What You Need to Know When Bringing a Case Against a Government Agency
If you’ve been injured by a government agency, you can take legal action to hold the entity responsible, just like you can file a claim against any person or business. Taking action against a government agency, whether it be city, town, county, state, or federal, is a more complex matter. Claimants need to follow specific steps and abide by all deadlines.
In general, bringing a case against a government agency involves shorter time limits, strict notice requirements, and the possibility of immunity. There are a number of ways a person can be injured by a government employee or agency. If, for example, you were injured by a negligent physician while being treated at a federal hospital, you wouldn’t be dealing with a typical medical malpractice claim.
To build a strong case against a government agency and be awarded the compensation you deserve, it’s important to understand how suing an entity like that works and what factors could impact your claim.
Deadlines for Mississippi Personal Injury Claims
Under Mississippi law, an injured person typically has three years to file a personal injury claim. If, however, they are filing a claim against a government agency, they have significantly less time to take action. When filing a lawsuit against a government entity in Mississippi, you only have one year. The state also requires that all possible defendants be named at the beginning of the case. In addition to that, there are damage caps in place. Your lawyer will be able to determine what you are owed and what you are allowed to receive based on the state laws. In general, punitive damages are not allowed.
Suing a Federal Hospital
When thinking about situations where you might consider suing a government agency, the first that come to mind might be after receiving injuries in a car accident involving a police officer or slipping and falling on a hazard at a post office. There are, however, situations where filing a medical malpractice claim against a government hospital or employee is necessary. Most of the incidents involve taking legal action against a U.S. Department of Veterans Affairs (VA) hospital.
VA hospitals are federally run and operated by the Department of Defense or Department of Health and Human Services. The vast majority of medical malpractice claims are filed after an employee injures a patient under their care. Just like at any other hospital, a negligent doctor could make a mistake with a patient’s care and seriously injure them. Injuries often happen during surgery or as a result of incorrect medication.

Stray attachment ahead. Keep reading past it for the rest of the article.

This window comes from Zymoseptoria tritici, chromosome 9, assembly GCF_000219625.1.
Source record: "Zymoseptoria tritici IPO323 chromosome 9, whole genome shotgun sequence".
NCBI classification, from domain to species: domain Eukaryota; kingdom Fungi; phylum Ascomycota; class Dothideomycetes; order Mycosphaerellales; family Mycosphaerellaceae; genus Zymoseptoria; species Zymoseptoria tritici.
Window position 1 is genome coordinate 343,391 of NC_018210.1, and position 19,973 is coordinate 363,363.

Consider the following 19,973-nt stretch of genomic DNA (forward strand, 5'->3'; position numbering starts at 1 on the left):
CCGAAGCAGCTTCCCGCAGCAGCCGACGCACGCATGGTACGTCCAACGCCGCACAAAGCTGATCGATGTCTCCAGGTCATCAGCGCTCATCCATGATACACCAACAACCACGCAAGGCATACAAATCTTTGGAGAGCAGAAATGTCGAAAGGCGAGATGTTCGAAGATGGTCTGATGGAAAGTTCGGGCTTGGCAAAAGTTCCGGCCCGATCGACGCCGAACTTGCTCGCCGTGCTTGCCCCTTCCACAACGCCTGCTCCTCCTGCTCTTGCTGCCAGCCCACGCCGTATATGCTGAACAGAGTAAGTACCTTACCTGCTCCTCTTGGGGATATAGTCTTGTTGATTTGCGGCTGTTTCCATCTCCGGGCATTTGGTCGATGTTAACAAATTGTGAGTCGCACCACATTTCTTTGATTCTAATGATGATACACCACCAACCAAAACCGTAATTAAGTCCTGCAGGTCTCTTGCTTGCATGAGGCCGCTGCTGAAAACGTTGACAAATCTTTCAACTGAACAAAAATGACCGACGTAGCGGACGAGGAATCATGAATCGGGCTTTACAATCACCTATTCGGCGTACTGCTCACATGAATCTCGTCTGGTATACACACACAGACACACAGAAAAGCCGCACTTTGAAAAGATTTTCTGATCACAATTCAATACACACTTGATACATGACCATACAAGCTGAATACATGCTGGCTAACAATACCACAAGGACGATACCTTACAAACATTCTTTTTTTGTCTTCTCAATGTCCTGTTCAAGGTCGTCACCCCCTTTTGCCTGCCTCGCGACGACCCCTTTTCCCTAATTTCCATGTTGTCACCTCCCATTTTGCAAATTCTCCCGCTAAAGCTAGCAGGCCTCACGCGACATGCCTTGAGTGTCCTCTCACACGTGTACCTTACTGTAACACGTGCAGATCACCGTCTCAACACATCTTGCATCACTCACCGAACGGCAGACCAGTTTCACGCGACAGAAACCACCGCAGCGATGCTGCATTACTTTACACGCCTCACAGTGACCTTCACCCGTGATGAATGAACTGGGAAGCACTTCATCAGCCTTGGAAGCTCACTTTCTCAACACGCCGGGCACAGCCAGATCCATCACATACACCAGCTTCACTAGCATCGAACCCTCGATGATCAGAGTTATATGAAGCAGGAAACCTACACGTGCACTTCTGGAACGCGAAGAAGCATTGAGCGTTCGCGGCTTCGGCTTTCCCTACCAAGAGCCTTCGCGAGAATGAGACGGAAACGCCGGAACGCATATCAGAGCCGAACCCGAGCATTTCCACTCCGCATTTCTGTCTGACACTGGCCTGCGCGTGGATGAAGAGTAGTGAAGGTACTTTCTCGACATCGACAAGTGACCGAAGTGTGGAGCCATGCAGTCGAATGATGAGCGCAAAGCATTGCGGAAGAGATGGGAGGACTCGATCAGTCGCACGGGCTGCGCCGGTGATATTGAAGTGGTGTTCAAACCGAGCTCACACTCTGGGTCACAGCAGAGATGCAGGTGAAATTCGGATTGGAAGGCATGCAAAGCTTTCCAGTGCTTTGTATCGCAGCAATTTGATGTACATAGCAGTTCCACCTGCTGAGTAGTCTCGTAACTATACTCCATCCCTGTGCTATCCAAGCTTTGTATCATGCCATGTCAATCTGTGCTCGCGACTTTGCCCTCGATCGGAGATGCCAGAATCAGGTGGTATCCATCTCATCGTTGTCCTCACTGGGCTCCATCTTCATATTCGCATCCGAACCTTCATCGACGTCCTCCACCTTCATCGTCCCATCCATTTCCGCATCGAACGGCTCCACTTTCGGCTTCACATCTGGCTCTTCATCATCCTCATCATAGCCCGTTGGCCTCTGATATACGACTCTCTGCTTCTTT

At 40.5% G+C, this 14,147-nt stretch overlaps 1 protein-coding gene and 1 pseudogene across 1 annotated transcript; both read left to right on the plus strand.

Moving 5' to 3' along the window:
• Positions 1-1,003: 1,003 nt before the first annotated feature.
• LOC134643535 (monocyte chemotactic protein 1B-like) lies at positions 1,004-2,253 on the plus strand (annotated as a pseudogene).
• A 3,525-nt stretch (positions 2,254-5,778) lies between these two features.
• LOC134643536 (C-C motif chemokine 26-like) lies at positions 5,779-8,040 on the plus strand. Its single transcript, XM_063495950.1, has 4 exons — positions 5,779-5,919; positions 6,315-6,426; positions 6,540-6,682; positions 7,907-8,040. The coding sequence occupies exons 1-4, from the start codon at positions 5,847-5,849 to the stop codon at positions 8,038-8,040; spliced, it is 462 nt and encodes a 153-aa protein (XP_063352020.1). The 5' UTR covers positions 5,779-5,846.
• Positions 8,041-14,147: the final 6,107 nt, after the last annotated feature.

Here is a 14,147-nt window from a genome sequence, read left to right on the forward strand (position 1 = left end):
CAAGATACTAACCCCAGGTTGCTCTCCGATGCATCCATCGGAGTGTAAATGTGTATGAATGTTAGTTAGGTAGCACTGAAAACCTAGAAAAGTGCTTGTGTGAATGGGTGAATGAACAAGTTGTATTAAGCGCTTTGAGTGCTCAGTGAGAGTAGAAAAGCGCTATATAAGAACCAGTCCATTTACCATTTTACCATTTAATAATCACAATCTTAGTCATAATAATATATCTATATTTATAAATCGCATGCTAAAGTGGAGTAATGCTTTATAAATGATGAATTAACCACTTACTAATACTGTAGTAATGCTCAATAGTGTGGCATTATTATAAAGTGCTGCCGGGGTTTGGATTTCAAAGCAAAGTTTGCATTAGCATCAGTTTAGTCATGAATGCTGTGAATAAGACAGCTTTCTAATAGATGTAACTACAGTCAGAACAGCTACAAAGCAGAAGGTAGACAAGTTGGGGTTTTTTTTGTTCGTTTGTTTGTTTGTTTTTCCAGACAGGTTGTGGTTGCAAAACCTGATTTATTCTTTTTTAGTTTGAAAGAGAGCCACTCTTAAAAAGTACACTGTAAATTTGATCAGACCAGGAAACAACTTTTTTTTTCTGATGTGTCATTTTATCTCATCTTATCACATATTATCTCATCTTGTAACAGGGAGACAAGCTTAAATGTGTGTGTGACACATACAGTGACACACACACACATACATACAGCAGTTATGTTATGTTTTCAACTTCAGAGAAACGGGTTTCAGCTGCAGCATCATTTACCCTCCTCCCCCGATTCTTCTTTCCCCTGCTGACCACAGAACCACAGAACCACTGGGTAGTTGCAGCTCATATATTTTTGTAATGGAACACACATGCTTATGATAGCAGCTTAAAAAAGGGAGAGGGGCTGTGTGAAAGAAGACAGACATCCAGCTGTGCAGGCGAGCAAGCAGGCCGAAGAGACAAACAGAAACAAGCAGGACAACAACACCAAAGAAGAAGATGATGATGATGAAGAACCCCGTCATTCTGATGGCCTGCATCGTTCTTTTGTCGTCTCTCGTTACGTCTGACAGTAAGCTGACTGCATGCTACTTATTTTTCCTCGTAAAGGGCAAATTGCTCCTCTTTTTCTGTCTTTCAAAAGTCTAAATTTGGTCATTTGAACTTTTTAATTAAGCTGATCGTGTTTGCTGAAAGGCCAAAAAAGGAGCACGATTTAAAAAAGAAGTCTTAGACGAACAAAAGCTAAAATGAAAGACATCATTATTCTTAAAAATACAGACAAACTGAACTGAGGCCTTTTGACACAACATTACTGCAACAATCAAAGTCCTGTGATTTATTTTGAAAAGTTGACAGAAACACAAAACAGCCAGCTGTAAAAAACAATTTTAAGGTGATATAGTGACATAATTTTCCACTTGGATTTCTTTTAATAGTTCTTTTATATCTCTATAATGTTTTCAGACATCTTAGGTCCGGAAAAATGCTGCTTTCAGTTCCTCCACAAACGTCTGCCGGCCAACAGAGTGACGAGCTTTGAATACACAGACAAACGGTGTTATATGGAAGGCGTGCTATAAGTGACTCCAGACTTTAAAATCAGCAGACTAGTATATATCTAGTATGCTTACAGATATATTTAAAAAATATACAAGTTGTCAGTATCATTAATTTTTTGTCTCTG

While all federal entities are protected from lawsuits under the concept of sovereign immunity, which we’ll get into later, there is a system in place to allow victims to sue the government. The Federal Tort Claims Act (FTCA) permits the pursuance of medical malpractice claims. While the majority of state med mal laws are in effect, the FTCA requires the plaintiff to provide a notice to the person or agency they’re suing. This must be filed before they can take official action and sue in court.
It’s important to recognize that while some physicians are considered employees of a hospital, others are considered independent contractors. If you are injured by a doctor who is an independent contractor, sovereign immunity and the FTCA do not apply. You can pursue a traditional medical malpractice claim.
Under the FTCA, you have two years after the date of the accident to file a claim. The claim must be filed with the agency that caused the accident. Your lawyer can help you determine who that party is. After you’ve submitted your claim, the agency has six months to issue a ruling. If you find the ruling unfavorable, you have six months to file a lawsuit.
How Sovereign Immunity Could Impact Your Claim
Prior to the FTCA, all governments were protected from lawsuits under sovereign immunity. This meant that they could not be tried in a court of law. Now, however, in addition to the FCTA, states have established parameters for when they can and cannot be sued. Mississippi Code 1972 Annotated § 11-46-9 establishes when state government entities are exempt from liability. In general, if a government agency and its employees are acting within the course and scope of employment, they cannot be held liable for a claim.
Taking legal action against a government agency may seem like an impossible feat, especially if you’re recovering from injuries. Fortunately, our lawyers have the experience needed to evaluate your situation and help you file a strong claim. If you’re ready to hold the negligent party accountable for their actions, contact our law firm today.
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